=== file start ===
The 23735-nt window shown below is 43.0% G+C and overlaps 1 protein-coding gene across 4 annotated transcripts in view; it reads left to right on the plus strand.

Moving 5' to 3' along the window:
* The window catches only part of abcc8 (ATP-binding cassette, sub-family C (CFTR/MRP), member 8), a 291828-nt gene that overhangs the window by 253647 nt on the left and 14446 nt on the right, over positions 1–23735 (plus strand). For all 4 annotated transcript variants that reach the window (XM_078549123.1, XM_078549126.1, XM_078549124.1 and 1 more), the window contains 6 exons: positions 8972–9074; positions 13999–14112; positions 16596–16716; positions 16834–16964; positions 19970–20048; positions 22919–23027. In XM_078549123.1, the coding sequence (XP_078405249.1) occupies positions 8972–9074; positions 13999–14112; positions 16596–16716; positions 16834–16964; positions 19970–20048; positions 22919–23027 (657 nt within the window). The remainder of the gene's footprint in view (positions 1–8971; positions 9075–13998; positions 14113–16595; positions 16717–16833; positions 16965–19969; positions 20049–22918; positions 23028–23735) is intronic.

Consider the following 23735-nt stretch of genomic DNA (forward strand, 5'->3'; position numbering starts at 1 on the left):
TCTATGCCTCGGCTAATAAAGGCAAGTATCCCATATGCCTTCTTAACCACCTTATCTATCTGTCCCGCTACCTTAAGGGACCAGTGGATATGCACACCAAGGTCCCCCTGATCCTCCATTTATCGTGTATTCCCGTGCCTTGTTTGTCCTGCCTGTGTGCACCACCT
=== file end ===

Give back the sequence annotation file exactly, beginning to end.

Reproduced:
The 23735-nt window shown below is 43.0% G+C and overlaps 1 protein-coding gene across 4 annotated transcripts in view; it reads left to right on the plus strand.

Moving 5' to 3' along the window:
* The window catches only part of abcc8 (ATP-binding cassette, sub-family C (CFTR/MRP), member 8), a 291828-nt gene that overhangs the window by 253647 nt on the left and 14446 nt on the right, over positions 1–23735 (plus strand). For all 4 annotated transcript variants that reach the window (XM_078549123.1, XM_078549126.1, XM_078549124.1 and 1 more), the window contains 6 exons: positions 8972–9074; positions 13999–14112; positions 16596–16716; positions 16834–16964; positions 19970–20048; positions 22919–23027. In XM_078549123.1, the coding sequence (XP_078405249.1) occupies positions 8972–9074; positions 13999–14112; positions 16596–16716; positions 16834–16964; positions 19970–20048; positions 22919–23027 (657 nt within the window). The remainder of the gene's footprint in view (positions 1–8971; positions 9075–13998; positions 14113–16595; positions 16717–16833; positions 16965–19969; positions 20049–22918; positions 23028–23735) is intronic.

Consider the following 23735-nt stretch of genomic DNA (forward strand, 5'->3'; position numbering starts at 1 on the left):
TCTATGCCTCGGCTAATAAAGGCAAGTATCCCATATGCCTTCTTAACCACCTTATCTATCTGTCCCGCTACCTTAAGGGACCAGTGGATATGCACACCAAGGTCCCCCTGATCCTCCATTTATCGTGTATTCCCGTGCCTTGTTTGTCCTGCCTGTGTGCACCACCT